2010-2014 were the Africa rising years. Mckinsey’s Africa’s Lions was a breakaway hit. The luxury cars in Abuja, American and British tongued returnees jogging on the new Lekki Bridge told the story of a growing middle class in Africa’s biggest economy. The sprawling malls, exotic hotels and high rise rental apartments across the Motherland’s urban centres, gave credence to this well told story. Fast forward to 2016 and economic indicators are telling a different story. Commodities are headed south and Africa has followed suit: Stock markets are down, currencies are crashing, and GDP numbers are spiralling. The only numbers that are headed north are uncomplimentary. Effectively, we told a “commodities rising” story as “Africa rising”, and powered our insatiable consumption lifestyle with generators.
Africa has a huge power problem; both political and electrical. However, let’stick to electrical power and leave the other debate to the activists. The last time an investor tried to describe the challenges facing the power sector in Africa to a few colleagues, they all unilaterally agreed that ours was a lost cause. Investors generally refer to the continent as the “bring-your-own-infrastructure” continent and of course, power generation tops the list. The Guardian (A Nigerian News publication) projects that Telco operators expend about N214.3 billion ($1.07 billion) yearly powering 50,000 diesel generating sets. Let’s pretend they didn’t have to buy the generators in the first place. This is the story of both multinationals and SMEs running businesses in most parts of Africa, rendering them largely uncompetitive in the global economy.
Africa’s energy poverty is very well distributed and not limited to businesses alone. On the average, access to electricity is about 25 percent. The Economist reports that only seven countries—Cameroon, Gabon, Ghana, Ivory Coast, Namibia, Senegal and South Africa— guarantee 50 percent of its people access to electricity. But even for the 50 percent with access, outages have become so cultural they have their local names. This is fuelled by under-capacity, grossly inadequate for the fastest growing region in the world.
The 49 countries of Sub-Saharan Africa (SSA), with more than a billion people, generate roughly the same amount of power as Spain (with a population of 45 million). In a typical year, it is estimated that the whole region generates less electrical power than Canada, and half of that supply is in South Africa, which itself struggles to meet up with demand.China, with an already installed capacity of 1505GW, builds the equivalent of SSA’s 80GW every two years. In contrast, Nigeria, Africa’s largest economy has hovered under 3000MW of power for over 3 decades and has occasionally gone past 4000MW in recent months.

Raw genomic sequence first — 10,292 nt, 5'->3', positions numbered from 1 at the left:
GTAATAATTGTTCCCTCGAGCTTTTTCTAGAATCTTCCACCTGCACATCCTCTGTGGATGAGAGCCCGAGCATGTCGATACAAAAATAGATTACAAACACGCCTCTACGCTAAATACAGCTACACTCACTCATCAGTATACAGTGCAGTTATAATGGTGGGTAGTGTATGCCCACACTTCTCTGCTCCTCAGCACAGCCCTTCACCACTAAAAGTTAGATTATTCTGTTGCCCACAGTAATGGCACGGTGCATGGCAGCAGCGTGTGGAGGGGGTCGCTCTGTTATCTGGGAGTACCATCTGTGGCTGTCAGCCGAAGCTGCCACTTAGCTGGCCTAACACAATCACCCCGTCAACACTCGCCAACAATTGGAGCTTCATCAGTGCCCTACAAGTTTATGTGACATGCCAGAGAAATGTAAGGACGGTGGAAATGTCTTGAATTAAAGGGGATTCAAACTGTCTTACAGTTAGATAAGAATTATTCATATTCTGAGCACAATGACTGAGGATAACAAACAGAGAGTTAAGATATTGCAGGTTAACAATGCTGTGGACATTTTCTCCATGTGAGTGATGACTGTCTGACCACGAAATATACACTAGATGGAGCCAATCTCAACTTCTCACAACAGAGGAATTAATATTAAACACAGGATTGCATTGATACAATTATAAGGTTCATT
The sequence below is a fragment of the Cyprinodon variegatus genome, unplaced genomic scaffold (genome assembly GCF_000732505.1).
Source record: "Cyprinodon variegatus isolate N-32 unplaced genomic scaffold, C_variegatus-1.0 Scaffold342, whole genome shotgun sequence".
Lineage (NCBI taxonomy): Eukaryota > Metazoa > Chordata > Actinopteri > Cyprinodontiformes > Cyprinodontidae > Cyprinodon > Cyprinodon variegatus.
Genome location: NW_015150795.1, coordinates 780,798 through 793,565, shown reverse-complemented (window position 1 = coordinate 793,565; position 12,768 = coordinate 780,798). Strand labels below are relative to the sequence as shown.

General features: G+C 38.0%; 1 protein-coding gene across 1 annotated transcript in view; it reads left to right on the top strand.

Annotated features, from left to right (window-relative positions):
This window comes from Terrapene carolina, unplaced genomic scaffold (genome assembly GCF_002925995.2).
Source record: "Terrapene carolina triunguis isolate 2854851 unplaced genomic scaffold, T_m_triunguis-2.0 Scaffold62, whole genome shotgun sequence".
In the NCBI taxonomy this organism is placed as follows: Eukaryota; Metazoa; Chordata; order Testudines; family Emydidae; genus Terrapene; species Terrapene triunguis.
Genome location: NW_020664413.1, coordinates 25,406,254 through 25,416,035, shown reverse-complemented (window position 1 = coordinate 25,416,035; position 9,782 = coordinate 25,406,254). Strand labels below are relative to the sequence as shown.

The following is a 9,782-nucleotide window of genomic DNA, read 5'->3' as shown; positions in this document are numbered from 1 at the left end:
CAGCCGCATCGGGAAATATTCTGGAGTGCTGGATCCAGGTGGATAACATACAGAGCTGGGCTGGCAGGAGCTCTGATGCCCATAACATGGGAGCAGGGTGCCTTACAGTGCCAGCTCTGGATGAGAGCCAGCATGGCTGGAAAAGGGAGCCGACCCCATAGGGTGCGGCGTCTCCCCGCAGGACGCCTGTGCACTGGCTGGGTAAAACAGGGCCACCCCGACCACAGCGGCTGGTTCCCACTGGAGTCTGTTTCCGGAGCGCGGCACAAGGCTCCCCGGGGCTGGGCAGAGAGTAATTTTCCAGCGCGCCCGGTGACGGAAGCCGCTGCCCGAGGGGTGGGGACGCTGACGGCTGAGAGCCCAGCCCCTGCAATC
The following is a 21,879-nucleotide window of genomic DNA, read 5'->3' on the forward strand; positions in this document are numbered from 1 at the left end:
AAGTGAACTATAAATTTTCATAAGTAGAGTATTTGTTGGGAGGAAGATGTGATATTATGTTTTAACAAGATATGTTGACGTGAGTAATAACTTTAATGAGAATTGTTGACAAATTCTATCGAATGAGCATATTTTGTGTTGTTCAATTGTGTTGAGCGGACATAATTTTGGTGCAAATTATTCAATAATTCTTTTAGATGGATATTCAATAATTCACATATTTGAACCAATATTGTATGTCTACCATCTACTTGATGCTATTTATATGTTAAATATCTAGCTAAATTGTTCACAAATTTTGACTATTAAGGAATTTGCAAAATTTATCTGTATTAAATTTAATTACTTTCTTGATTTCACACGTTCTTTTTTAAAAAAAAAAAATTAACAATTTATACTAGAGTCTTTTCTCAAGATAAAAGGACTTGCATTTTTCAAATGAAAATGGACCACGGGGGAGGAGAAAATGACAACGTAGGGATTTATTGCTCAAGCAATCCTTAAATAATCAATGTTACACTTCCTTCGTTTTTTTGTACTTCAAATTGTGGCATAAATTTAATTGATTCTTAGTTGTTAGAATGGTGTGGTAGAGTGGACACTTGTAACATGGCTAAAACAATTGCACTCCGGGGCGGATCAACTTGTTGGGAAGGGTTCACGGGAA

Such power inadequacies come with attendant economic consequences. But the rise in commodity prices created a whited sepulchre. We had 10 of the world’s fastest growing economies, so we relaxed. Even in the midst of the boom, World Bank analysts estimated that power shortages in the continent cuts annual growth in GDP by 2 percent and 4 percent in the case of Nigeria. But we were content with 7 percent GDP growth rate when China’s advanced economy was growing in double digits.
Closing this power deficit will take years and resources but we have to start from somewhere and we have to start now. According to the Africa Infrastructure Country Diagnostic, the continent’s infrastructure spending needs stand at about $93 billion per year, and about 40 percent of total spending needs are associated with power. With Africa’s biggest economy allocating a miserly 11 percent of its $24 billion budget to capital projects, one begs the question of how this gap will be financed.
A number of analysts have suggested that Africa needs to open up its market for private investment. Nigeria is leading the way here and only recently carried out a far from perfect privatisation program of its distribution companies and some generation companies — largely financed by local investors.
Foreign investors are taking a second look at the numbers, and are taking baby steps in the world’s last economic frontier. A few of them have set up project development arms to ‘spoon-feed’ early stage projects to financial close while others are taking big leaps. A tally by The Economist that announced power projects (under construction or at an advanced stage of planning) suggests that the region’s electricity-generating capacity will increase by more than half by the end of the decade, 2/3rd of which is financed by private investors. Slow demand growth in the Western and Asian nations’ power markets is catalysing this move — Europe mothballed 20GW of power plants in 2013 alone (that is already a quarter of SSAs installed base). Investors, however, are not charity organisations and will seek profitability before social impact.
Beyond financing, other huge structural problems exist and would take innovative thinking to proffer a solution to this power conundrum. Nigeria’s celebrated privatisation program has stalled, Ghana is struggling with providing guarantees for PPAs, and South Africa has its own structural issues. Weak grids, Import challenges, poorly structured tariff plans all the challenges can be traced back to the Governments that were voted in (or rigged in) to solve them.
African governments must pay more than lip service in making private investments work. They must get out of the way and let the Power industry thrive. The sacrifices will be huge but once the fundamentals are done right, every other thing will fall into place. The first and failing Africa rising story was told by commodity and powered by Darkness, the next and lasting one will be told by competitive industries powered by electricity.